They are also known to be home to, and creation engine of the largest number of jobs (50% + in the emerged markets - up 80% or more in emerging markets (source - International Labour Organisation).

The numbers and nature of innovation can be debated for a long time and we are not saying no innovation comes from large organisations. Of course it does, and scale is sometimes a very good thing. But the nature of large organisations - is the majority slow down and stifle critical innovation more often than not.

For example, it was Microsoft that commercialised DOS and Windows - not IBM. Google created and monetised search in a sleek way that resonated with the world - not Microsoft. Facebook worked out how to do social networks - not Google. And Amazon worked out how to sell a huge offering of books in physical and Kindle format - not Borders or Waterstones. The list goes on.

However great an organisation might be, staying great, lean and innovative through the stages of growth is the greatest challenge of all.

Knowing this, once they have it, many will do everything possible to reinforce their power and monopoly. When they do however, arrogance and disfunction quickly follow. Shortly behind are significant strategic missteps, which for large or global corporations, can be fatal. When they are - significant shareholder (e.g. pensioner) wealth disappears in a puff of smoke - but what is lost is often obscured by a fog of financial engineering.

The point is, aside from whether it adds or subtracts value on a societal level, capital deployed at the top of the economic pyramid, in huge quantities can be lost in the blink of an eye - yet no-one bats an eyelid.

However at the other end of the scale - gaining access to capital is like getting blood from a stone, and capital that can be raised routinely comes from disjointed sources, and is invested in ways that contributes to failure rather than nurturing and enabling success.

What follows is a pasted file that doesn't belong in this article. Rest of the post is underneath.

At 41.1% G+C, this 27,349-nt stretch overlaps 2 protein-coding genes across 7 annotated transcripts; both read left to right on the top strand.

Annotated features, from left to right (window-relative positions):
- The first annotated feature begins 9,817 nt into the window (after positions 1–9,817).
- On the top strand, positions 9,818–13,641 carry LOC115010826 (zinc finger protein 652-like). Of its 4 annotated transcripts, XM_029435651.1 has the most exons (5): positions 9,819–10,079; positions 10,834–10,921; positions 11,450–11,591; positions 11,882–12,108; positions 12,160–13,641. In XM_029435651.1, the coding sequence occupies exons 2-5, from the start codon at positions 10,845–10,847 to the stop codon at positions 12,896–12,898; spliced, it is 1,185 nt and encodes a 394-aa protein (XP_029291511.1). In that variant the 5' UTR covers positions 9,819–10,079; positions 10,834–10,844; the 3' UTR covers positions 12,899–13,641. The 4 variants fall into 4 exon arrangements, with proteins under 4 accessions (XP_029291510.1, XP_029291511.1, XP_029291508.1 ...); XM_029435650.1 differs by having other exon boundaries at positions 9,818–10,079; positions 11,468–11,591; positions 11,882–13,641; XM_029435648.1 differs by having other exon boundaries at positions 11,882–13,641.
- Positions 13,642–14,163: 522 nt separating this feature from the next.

Now lets get a contextual reset. Even if the part of the market that is currently ignored by the financial world only came up with 40% or even 20% of innovation, and created only a similar number of new jobs, does it really warrant putting in less than 1%, (or even less than 5%) of all institutional capital?

How many more jobs would be created, and solutions generated for important social and environmental issues, if bottlenecks could be removed to unlock capital and support in the famed ‘Valley of Death’, and other key risk areas - and do so at adequate scale?

The inverse relationship between levels of capital invested, versus sources of job creation and innovation, is a global phenomenon with serious consequences.

So in food chain or biodiversity terms - we have tried to survive off economies that have more than their fair share of big tree equivalents, and we have failed to see the enormous value the rest of the vegetation and biodiversity delivers (innovative, high growth and diverse real economy SME’s, and everything else).

The most important innovation society needs, is in the forms of finance which can unlock a vibrant mix of positive economic activity, and at a much faster rate.

A key problem that has so far prevented this, is the perception of risk in early stage investing is high - and the lure of short term ‘established market’ investing gets ever higher. There are powerful sales and marketing and inertia forces at work. This further compounds the problem of imbalanced capital flow and reinforces negative perceptions held by institutions of investing at the earliest stages - and has stalled the kinds of financial innovation we badly need.

A big part of why capital does not flow more effectively to where it is needed for healthy economies - is due to how funds are structured and raised. This leads to challenges in how these funds are invested.

Generally, funds for investing in areas which are viewed as risky, or into entities which are small and require aggregation (such as those required to create jobs, feed a growing population, and provide water and clean energy for all), where more work is required for success, are 100% equity - or risk money. Often this capital comes from investors who seek to maximise financial return, and funds are mostly structured to last 10 years.

For many reasons, these funds are incredibly inefficient, but remarkably this basic fund structure (the 100% equity - 2 : 20 - 10 year model - commonly used in VC or PE) has seen little innovation in 40 years.